OB I used to. There was a lot I wanted to try, and I made this resolution that I would keep my practice very open, make each body of work different from the previous. I found a lot of pleasure and energy in not being consistent, or maybe in trying to figure out a consistency that was more of a feeling than a set of visual attributes. Also I thought it was important that the work was difficult and uncomfortable to absorb. So I really made an effort towards this. Now I am making an effort to stay in the same register a bit more.
RS And why do you want that?
OB I think the shift has been gradual and more internal. I was becoming overwhelmed with the amount of work I was doing and exhausted from the adrenaline rush of constantly trying to do something different and letting too many ideas in. The work became more reduced and quieter because I hit a point at which I was mentally unable to do things like going into the metal workshop and facing the fumes and dust. Also, practically, in New York it’s a true feat to have access to production facilities, especially if you want to do the work yourself and can’t pay a lot of money. So I think it’s partially an adaptation to moving to a very expensive, visually stimulating, loud, crowded city and a response to a need to feel more grounded. That said, ‘same register’ doesn’t mean repetition. I’m still searching for things. It’s important for me that the work feels alive.
RS Have you felt much resistance to that kind of experimental approach?
OB No, not too much from the people I work with. I established this way of working early on as part of my practice, so I assume the people who would resist just did not approach me.
RS Your most recent work at Barbara Weiss in Berlin is working with the same materials and gestures as brain damage. What does that kind of recapitulation do for you?
OB The works at Barbara Weiss were ones I made in 2019 and did not install. So I was engaging with the same body of work, rather than repeating.
RS Do you often show older work?
OB I do, and I find it very rewarding, especially when I have not seen something for a long time. It often informs my current work and helps me to understand new ideas I have. I would love to do a show of just older works and see how they all speak to each other and interrelate.
RS Repetition seems to create what we call style. How do you define style?
OB At its best iteration, it’s being able to work with your limitations. At its worst, it’s being contrived.
RS Do you enjoy making your work?
RS Do you prefer the work you made with enjoyment rather than work in struggle?
OB It depends on when you ask me. Maybe when I’m first showing it I prefer the work I made with enjoyment, because maybe I’m more confident in it. But with some distance it ends up not mattering.
RS While working, is there a feeling you find yourself returning to more often than others?
OB One of my favourite feelings when I work is when I have had a new idea and am rushing to execute it in one way or another. It feels very urgent in a fun way.
RS When you were young, did you know you’d be an artist?
OB Maybe from the age of thirteen I wanted to be an artist. But before that we moved around a lot, and things were looser for me. I moved to the US when I was fourteen and decided to study art once I was in college. Or ‘decided’ is maybe too strong a word. I started creeping towards becoming an artist. I had some really great teachers, Lee Running and Isabel Barbuzza, who blew my mind with what sculpture could be and were generally very encouraging.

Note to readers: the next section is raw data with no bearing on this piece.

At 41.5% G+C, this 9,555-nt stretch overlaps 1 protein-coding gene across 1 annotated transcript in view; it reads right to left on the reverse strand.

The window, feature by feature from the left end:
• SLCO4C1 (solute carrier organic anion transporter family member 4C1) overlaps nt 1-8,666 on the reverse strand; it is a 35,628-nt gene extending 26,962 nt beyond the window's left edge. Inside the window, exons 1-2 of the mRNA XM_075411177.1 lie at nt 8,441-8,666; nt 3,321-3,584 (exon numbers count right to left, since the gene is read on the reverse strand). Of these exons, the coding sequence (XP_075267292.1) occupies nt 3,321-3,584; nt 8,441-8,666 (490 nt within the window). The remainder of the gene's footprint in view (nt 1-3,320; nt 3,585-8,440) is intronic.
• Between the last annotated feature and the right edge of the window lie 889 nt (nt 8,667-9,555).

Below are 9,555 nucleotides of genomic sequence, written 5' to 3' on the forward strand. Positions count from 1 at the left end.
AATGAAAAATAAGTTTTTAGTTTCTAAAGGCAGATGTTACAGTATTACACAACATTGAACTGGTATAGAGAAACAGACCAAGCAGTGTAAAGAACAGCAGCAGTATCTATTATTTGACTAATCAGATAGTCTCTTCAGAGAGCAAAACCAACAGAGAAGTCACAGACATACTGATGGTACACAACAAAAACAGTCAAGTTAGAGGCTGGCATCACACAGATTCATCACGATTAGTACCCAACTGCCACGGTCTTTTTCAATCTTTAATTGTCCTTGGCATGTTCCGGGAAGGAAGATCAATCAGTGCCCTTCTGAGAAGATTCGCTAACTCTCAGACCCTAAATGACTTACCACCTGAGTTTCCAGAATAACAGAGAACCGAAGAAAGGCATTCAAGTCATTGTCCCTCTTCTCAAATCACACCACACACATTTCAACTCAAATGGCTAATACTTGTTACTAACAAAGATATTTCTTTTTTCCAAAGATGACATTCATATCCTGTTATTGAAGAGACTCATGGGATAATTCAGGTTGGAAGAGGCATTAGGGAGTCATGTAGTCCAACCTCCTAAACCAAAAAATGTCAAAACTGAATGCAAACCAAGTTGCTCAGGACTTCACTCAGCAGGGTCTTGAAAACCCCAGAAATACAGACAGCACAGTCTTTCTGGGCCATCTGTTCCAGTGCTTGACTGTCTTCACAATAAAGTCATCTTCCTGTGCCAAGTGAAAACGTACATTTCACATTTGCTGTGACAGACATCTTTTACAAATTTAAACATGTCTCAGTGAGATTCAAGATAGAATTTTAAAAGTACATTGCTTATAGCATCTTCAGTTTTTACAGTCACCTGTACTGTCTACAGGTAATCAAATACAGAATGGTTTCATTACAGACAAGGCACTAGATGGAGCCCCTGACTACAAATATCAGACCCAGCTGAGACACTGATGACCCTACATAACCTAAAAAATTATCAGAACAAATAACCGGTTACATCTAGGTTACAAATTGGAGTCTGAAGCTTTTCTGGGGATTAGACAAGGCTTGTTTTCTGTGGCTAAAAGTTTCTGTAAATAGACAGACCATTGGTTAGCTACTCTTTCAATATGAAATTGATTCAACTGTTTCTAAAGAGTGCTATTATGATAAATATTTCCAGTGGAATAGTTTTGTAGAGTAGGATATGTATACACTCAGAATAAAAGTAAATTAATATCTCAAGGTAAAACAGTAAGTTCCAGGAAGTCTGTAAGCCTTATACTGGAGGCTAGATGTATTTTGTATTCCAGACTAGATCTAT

RS What were you making at thirteen?
OB Drawings of dolphins and celebrities. I used makeup like eyeshadow and lipstick for drawing, to be experimental. I also made collages with iridescent stickers in order to put them on a copy machine and see how the iridescence would be reproduced by the machine. It was exciting to see the different images I would get from the same image sources.
RS Where were you before the US?
OB I was born in Lviv, Ukraine, and we moved to Karlsruhe, Germany, in 1991. We stayed there for a year and moved back to Lviv, lived there for two years and then moved to Leipzig in Germany. After that we spent some time again in Lviv before moving to Ames, Iowa, in the US.
RS How did all these places affect you differently?
OB I had the idea to reinvent myself each time I moved, but I always stayed the same, except for the usual changes one encounters when growing up. It wasn’t always easy to adjust to constant change. Some places were more hostile than others. When I lived in Leipzig I was the most unhappy, but I also developed my interest in being creative then. I had a lot of time to myself and I would try to learn how to play guitar and record myself singing. I also spent a lot of time at music stores, listening to CDs at listening stations. There was a store called Mrs. Hippy that my friends’ older friends shopped at. It smelled very strongly of patchouli and a lot of goths shopped there. I wasn’t really allowed to buy stuff there, but I loved to go and look. There were a lot of different subcultures around like goths, punks, ravers, also neo-Nazis. Some of my schoolmates were already going to the Love Parade in Berlin at the age of thirteen. When I moved to Iowa at fourteen the scene was very different. The kids were much more wholesome in general, less angsty and edgy, more into sports and watching movies.
My most formative years were spent in Ukraine. It’s where I first thought, spoke, heard and saw, learned how to exist and relate to people, I’m not sure how to encompass that experience, because it’s the most distant and also most present. The tragedy of the war has made this distance/presence most palpable. I am safe from physical violence, but to know what a place looks, feels, smells, sounds like and now it is being blown up sent me into a different corner of reality, one I was unable to imagine before. And even with that understanding I can’t begin to approximate the reality and distress my family and the Ukrainian people are experiencing in face of the brutality and violence of the war.
RS Do you consider your history and identity to be a significant part of your work?
OB I think it shapes the why and the how, but maybe not what I make. By that I mean my history and identity are not the subject matter of my work. My work concerns itself more with formal explorations, materials that I encounter in my present, art-historical concerns, feelings etc. But I think how things end up coming out or what I am interested in has to with my history and identity. I would not believe myself if I said my work has nothing to do with my history. There is no escaping yourself. It comes through.